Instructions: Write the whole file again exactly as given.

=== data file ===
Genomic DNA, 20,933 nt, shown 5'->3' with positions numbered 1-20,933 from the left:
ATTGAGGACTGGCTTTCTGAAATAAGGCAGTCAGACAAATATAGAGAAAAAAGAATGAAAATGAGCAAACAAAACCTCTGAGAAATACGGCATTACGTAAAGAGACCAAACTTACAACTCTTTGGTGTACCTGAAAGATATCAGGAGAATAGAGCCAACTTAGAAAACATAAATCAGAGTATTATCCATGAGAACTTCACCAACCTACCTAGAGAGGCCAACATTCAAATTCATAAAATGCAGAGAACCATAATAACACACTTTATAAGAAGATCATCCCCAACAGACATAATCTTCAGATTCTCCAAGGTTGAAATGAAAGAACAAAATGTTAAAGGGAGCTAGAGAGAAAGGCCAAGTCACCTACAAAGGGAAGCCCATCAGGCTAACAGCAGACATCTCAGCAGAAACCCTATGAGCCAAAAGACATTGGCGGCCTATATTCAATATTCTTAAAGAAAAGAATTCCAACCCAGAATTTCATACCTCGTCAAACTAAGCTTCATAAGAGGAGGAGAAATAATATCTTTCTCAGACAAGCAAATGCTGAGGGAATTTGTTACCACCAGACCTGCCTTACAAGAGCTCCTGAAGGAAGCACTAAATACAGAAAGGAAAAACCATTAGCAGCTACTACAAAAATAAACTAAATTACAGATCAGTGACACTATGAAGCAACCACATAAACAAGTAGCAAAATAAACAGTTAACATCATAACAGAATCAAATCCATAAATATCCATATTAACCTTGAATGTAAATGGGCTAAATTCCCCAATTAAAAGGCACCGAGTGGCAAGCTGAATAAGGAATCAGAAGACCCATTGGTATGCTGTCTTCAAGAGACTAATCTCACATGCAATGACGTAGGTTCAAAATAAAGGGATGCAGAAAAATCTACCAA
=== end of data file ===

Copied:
Genomic DNA, 20,933 nt, shown 5'->3' with positions numbered 1-20,933 from the left:
ATTGAGGACTGGCTTTCTGAAATAAGGCAGTCAGACAAATATAGAGAAAAAAGAATGAAAATGAGCAAACAAAACCTCTGAGAAATACGGCATTACGTAAAGAGACCAAACTTACAACTCTTTGGTGTACCTGAAAGATATCAGGAGAATAGAGCCAACTTAGAAAACATAAATCAGAGTATTATCCATGAGAACTTCACCAACCTACCTAGAGAGGCCAACATTCAAATTCATAAAATGCAGAGAACCATAATAACACACTTTATAAGAAGATCATCCCCAACAGACATAATCTTCAGATTCTCCAAGGTTGAAATGAAAGAACAAAATGTTAAAGGGAGCTAGAGAGAAAGGCCAAGTCACCTACAAAGGGAAGCCCATCAGGCTAACAGCAGACATCTCAGCAGAAACCCTATGAGCCAAAAGACATTGGCGGCCTATATTCAATATTCTTAAAGAAAAGAATTCCAACCCAGAATTTCATACCTCGTCAAACTAAGCTTCATAAGAGGAGGAGAAATAATATCTTTCTCAGACAAGCAAATGCTGAGGGAATTTGTTACCACCAGACCTGCCTTACAAGAGCTCCTGAAGGAAGCACTAAATACAGAAAGGAAAAACCATTAGCAGCTACTACAAAAATAAACTAAATTACAGATCAGTGACACTATGAAGCAACCACATAAACAAGTAGCAAAATAAACAGTTAACATCATAACAGAATCAAATCCATAAATATCCATATTAACCTTGAATGTAAATGGGCTAAATTCCCCAATTAAAAGGCACCGAGTGGCAAGCTGAATAAGGAATCAGAAGACCCATTGGTATGCTGTCTTCAAGAGACTAATCTCACATGCAATGACGTAGGTTCAAAATAAAGGGATGCAGAAAAATCTACCAA